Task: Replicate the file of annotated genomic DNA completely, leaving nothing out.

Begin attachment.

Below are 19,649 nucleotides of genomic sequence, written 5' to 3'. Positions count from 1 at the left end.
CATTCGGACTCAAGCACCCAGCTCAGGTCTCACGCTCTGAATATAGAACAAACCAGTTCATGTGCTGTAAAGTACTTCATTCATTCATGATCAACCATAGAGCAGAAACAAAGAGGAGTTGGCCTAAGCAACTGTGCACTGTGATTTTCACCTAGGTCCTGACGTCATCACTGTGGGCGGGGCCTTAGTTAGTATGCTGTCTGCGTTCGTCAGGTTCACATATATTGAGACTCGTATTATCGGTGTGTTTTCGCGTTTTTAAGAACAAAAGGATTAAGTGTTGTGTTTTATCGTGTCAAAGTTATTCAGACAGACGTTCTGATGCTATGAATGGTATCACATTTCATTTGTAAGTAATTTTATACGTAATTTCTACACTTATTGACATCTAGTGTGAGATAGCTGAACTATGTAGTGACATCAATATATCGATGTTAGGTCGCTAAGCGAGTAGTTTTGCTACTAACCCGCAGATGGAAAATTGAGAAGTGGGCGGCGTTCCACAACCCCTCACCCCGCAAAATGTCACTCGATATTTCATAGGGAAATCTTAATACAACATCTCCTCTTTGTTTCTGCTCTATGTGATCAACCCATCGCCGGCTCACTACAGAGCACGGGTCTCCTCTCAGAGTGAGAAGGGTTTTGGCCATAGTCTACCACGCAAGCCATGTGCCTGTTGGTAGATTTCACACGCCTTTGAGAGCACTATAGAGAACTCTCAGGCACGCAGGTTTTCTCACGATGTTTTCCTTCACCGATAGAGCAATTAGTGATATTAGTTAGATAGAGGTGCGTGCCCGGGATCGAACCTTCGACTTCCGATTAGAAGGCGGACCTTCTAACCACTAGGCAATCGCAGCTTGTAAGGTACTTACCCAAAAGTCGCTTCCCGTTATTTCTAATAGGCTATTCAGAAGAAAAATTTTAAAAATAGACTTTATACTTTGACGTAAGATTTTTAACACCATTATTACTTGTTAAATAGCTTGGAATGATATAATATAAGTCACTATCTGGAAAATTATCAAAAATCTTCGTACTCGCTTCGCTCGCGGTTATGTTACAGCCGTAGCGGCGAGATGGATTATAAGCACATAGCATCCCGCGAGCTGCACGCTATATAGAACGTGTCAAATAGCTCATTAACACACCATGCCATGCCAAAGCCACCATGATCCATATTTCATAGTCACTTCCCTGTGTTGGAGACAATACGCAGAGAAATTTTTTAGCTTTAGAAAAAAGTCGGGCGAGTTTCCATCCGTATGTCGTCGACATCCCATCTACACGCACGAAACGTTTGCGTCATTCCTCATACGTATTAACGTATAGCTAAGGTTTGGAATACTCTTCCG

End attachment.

Below are 19,649 nucleotides of genomic sequence, written 5' to 3'. Positions count from 1 at the left end.
CATTCGGACTCAAGCACCCAGCTCAGGTCTCACGCTCTGAATATAGAACAAACCAGTTCATGTGCTGTAAAGTACTTCATTCATTCATGATCAACCATAGAGCAGAAACAAAGAGGAGTTGGCCTAAGCAACTGTGCACTGTGATTTTCACCTAGGTCCTGACGTCATCACTGTGGGCGGGGCCTTAGTTAGTATGCTGTCTGCGTTCGTCAGGTTCACATATATTGAGACTCGTATTATCGGTGTGTTTTCGCGTTTTTAAGAACAAAAGGATTAAGTGTTGTGTTTTATCGTGTCAAAGTTATTCAGACAGACGTTCTGATGCTATGAATGGTATCACATTTCATTTGTAAGTAATTTTATACGTAATTTCTACACTTATTGACATCTAGTGTGAGATAGCTGAACTATGTAGTGACATCAATATATCGATGTTAGGTCGCTAAGCGAGTAGTTTTGCTACTAACCCGCAGATGGAAAATTGAGAAGTGGGCGGCGTTCCACAACCCCTCACCCCGCAAAATGTCACTCGATATTTCATAGGGAAATCTTAATACAACATCTCCTCTTTGTTTCTGCTCTATGTGATCAACCCATCGCCGGCTCACTACAGAGCACGGGTCTCCTCTCAGAGTGAGAAGGGTTTTGGCCATAGTCTACCACGCAAGCCATGTGCCTGTTGGTAGATTTCACACGCCTTTGAGAGCACTATAGAGAACTCTCAGGCACGCAGGTTTTCTCACGATGTTTTCCTTCACCGATAGAGCAATTAGTGATATTAGTTAGATAGAGGTGCGTGCCCGGGATCGAACCTTCGACTTCCGATTAGAAGGCGGACCTTCTAACCACTAGGCAATCGCAGCTTGTAAGGTACTTACCCAAAAGTCGCTTCCCGTTATTTCTAATAGGCTATTCAGAAGAAAAATTTTAAAAATAGACTTTATACTTTGACGTAAGATTTTTAACACCATTATTACTTGTTAAATAGCTTGGAATGATATAATATAAGTCACTATCTGGAAAATTATCAAAAATCTTCGTACTCGCTTCGCTCGCGGTTATGTTACAGCCGTAGCGGCGAGATGGATTATAAGCACATAGCATCCCGCGAGCTGCACGCTATATAGAACGTGTCAAATAGCTCATTAACACACCATGCCATGCCAAAGCCACCATGATCCATATTTCATAGTCACTTCCCTGTGTTGGAGACAATACGCAGAGAAATTTTTTAGCTTTAGAAAAAAGTCGGGCGAGTTTCCATCCGTATGTCGTCGACATCCCATCTACACGCACGAAACGTTTGCGTCATTCCTCATACGTATTAACGTATAGCTAAGGTTTGGAATACTCTTCCG